So I may lose nerd cred here, but I was only just able to see the fantastic, nitrous injected film that was Mad Max Fury Road this past weekend. I don’t feel I can add much to the discussion of the cultural significance of the film, but there is one unique slant regarding the visuals that I might offer.
Fury Road explodes like an oil tanker flame-throwered and jack-knifed into the desert wastes at 60 mph with rich, detailed costumes, weapons, and vehicles- I was simply floored by how visually extravagant this film was! The many muted tones of the film giving the few instances of vibrant color an incredible punch!
It was full of dark fantasy imagery coupled with something else- maybe call it a “Rust Punk” aesthetic with all of it’s super-charged, lethal, heap of junk vehicles. For those less well-versed in dark fantasy imagery, it tends to have a more threatening and fetishized look about it. The first name that comes to mind when I think “dark fantasy” is: Gerald Brom, or to many, just simply Brom.
Last week I talked about my “art patheon” and as I’m still working on an illustration, I figured I’d take this opportunity to nerd-out over the work of Jim Henson and more specifically his collaborations with fantasy genre artist Brian Froud. While I think The Muppets are great, the work of Jim Henson Company really outdid itself when it went about creating largely practical effects fantasy films (because, you know, CGI didn’t exist back in the 80’s and Green Screen was the height of simulated special effects). On a side-note, if you’re unfamiliar with the term practical effects, they’re pretty much any special effect that happens while the camera’s filming instead of something that is being added in post production. While The Muppets exist in our world, Henson’s puppet films, “Labyrinth” and “The Dark Crystal”, exist in unique fantasy worlds all their own.
Hello and welcome fellow Nerdarchists. I’ve got a great way for you to up your tabletop roleplaying game skills. It’s called The Lazy Dungeon Master written by Michael Shea. Don’t worry about which edition of Dungeons & Dragons you are playing. This book is useful. As a matter of fact I’m gonna go out on a limb and suggest you could use nearly all of the advice given for any tabletop RPG. This book is short, sweet and packed with valuable Dungeon Master tips. If you are looking for a how to DM resource this one is at the top of my list. It weighs in at an anemic 123 pages but offers storm giant sized value. If I would have stumbled across this book there is no way I would of bought it, but because a friend recommended it I decided to give it go. At 123 pages I was thinking what the hell is this Michael Shea guy going to tell me about how to DM? I mean, I’ve been gaming for over 30 years at this point.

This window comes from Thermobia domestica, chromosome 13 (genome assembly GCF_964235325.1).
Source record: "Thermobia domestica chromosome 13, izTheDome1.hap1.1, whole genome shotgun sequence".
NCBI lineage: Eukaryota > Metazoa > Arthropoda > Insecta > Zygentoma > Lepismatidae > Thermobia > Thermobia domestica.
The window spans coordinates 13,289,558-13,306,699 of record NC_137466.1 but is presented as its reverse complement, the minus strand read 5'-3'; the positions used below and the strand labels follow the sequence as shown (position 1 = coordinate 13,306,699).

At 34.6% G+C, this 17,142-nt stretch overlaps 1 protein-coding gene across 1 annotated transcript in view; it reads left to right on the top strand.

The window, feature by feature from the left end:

Hello and welcome to Nerdarchy. Nerdarchist Dave here with a special treat for you today. Nerdarchy is all about connecting people to and from the hobbies we love to each other. To that end we are creating special spot on our website where we’ll do Artist Spotlights. Whether you convey your art through the written word or creating awesome illustrations we’d love to share your work with the world.
It’s my privilege to present Joseph Garcia and sampling of his fantasy art. He also delves into Sci-Fi Genres, but today I was only able to wrestle away some of his fantasy pieces.
Artist Spotlight- Joseph Garcia
Before Nerdarchy used a grid and miniatures we used a rough drawing on paper and d6s for bad guys and d4s for our heroes. We even occasionally used ketchup packets or kit kat bars as barriers to segment rooms or corridors. Quite ridiculous, if you ask me. I am thankful that those times were not caught on film.
This evolved the longer we played and while we occasionally use dungeon tiles or some cool scenery we have not fully embraced a true 3 dimensional gaming world.